“The mama and the baby ducks would come as soon as I’d show up,” Frye says. “So I thought, ‘I’d better take care of these ducks, and I can’t do that drunk.’”

Without the ducks, and Skip, Fye says she would “probably have died because I didn’t know how the hell I was getting home every night.”

Doesn’t she miss politics?

Frye — who also served as president of Californians Aware, a nonprofit that advocates for open government statewide — says she’s still “just engaged enough” in politics not to miss it.“I’m just not able to go to all the rallies and do all the things, but I do plenty of things,” she says. “I just am a little quieter about it.” (She’s currently suing the City for what she claims is meddling with conflict-of-interest waivers.)

The next question raises her hackles slightly.

“Art is not at all like politics!” Frye replies. “Politics is nasty and factionalized and tribalized and dishonest. Art is freeing and open and decent and silly and good.”

And that sounds like potent medicine for an environmental activist who says she would otherwise grow “physically ill” watching the reversal of all environmental progress the U.S. has made in the last half century.“It helps keep me sane,” Frye agrees. “It helps redirect what is making me crazy. And it’s fun. It just makes me happy, and I hope it makes other people happy.”

IF YOU GO: Donna Frye’s “Crazy Town” art show and silent auction will be held at 6:05 p.m. (sunset) Wednesday, Oct. 24 at Misfit Pictures Gallery, 565 Pearl St. #100.


We asked the former City Council member for her take on three current hot-button issues.

Short-term vacation rentals
“They need to be regulated and we should not be re-zoning our entire City by allowing hotels. If we do, then at the very least, we need to require — like they do at every hotel — a 24-hour person on premises who stays there to check people in and out and make sure people behave. And they’ve done no environmental analysis. Whatever happened to CEQA? You can just go in and rezone? Because that’s what they’re doing. They’re ruining communities. That’s what I like about this neighborhood — it’s a neighborhood. I know my neighbors. I get to see their kids grow up. I shop with them and have dinner parties with them and pick the mail up when they’re on vacation. It’s caring and concern.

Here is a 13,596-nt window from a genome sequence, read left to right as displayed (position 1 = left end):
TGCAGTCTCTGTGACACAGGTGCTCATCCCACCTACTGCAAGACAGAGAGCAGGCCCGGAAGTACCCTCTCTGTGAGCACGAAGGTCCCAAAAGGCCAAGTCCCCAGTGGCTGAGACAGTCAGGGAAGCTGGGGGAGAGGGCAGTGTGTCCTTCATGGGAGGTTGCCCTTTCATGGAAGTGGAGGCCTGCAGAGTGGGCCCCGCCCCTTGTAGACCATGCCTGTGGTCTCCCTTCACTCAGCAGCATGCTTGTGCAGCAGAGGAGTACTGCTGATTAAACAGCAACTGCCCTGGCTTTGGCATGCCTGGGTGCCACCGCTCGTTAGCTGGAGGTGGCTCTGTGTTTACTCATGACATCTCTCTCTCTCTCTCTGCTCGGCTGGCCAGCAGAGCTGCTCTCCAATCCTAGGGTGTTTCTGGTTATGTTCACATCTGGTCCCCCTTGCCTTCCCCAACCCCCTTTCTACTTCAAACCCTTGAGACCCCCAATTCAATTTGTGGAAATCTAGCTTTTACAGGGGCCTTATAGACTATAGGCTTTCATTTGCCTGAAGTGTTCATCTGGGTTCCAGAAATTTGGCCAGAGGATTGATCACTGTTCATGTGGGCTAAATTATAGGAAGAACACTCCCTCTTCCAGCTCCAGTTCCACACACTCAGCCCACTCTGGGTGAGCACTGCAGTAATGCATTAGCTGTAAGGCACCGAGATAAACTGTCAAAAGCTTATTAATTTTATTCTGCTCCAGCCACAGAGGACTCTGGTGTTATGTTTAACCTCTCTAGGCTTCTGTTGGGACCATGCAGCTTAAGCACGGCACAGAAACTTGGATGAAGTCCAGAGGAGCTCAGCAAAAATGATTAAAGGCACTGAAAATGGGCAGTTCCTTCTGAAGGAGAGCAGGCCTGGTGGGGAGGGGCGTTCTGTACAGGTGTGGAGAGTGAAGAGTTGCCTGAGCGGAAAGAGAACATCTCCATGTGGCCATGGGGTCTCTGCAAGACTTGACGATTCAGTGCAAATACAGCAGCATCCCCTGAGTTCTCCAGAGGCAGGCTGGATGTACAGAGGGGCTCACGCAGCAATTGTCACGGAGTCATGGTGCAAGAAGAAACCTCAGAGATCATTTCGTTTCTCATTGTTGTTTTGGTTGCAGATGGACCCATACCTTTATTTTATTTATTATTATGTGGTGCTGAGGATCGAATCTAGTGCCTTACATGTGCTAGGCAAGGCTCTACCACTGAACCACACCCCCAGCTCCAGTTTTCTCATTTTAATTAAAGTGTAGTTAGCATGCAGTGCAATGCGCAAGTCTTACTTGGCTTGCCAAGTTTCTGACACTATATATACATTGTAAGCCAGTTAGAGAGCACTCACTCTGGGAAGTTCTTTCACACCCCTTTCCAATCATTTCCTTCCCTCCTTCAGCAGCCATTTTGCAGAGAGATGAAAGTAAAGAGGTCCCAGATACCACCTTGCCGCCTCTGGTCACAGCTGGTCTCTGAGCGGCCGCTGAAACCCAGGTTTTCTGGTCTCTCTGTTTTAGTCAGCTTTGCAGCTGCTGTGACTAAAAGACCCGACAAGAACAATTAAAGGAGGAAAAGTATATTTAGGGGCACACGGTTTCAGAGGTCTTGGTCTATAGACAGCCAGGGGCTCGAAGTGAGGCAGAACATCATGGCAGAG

Dockless bikes
“I do not understand how it is that someone can take their private property and just arbitrarily, randomly distribute it on public property to make a profit. I could just run around and what – leave rocks all over the place? Just say, I like those, so let’s just put rocks there, and if you take one, pay me for it. It’s ridiculous. I’m not commenting on the bikes, right? I’m commenting on commonsense principle that you do not allow private companies to simply distribute their goods and services wherever they want with no regulations. It makes no damn sense. Not to mention the people who rent businesses on the beach who rent bicycles, who pay for a storefront and employees, who do all these things to be part of a community. So you just let people drive through in vans and dump their garbage on the sidewalk?”

La Jolla secession
“That’s absurd, that’s absurd. What’s the point? You’re part of the community. Everybody talks about all these districts that are ignored and don’t get the infrastructure. Do you know that, when I was on the Council, I finally got them to do an analysis of where the money was being spent, and which districts got the most. District 6, Clairemont, got the least, because the mayor, Dick Murphy, did not like me. And so this is how you punish people. When you have governments, the way you punish people is financially — which does not punish the Council member, it punishes the community. I have since come to make amends with him, but I’m just telling you this because that’s the way politics works.”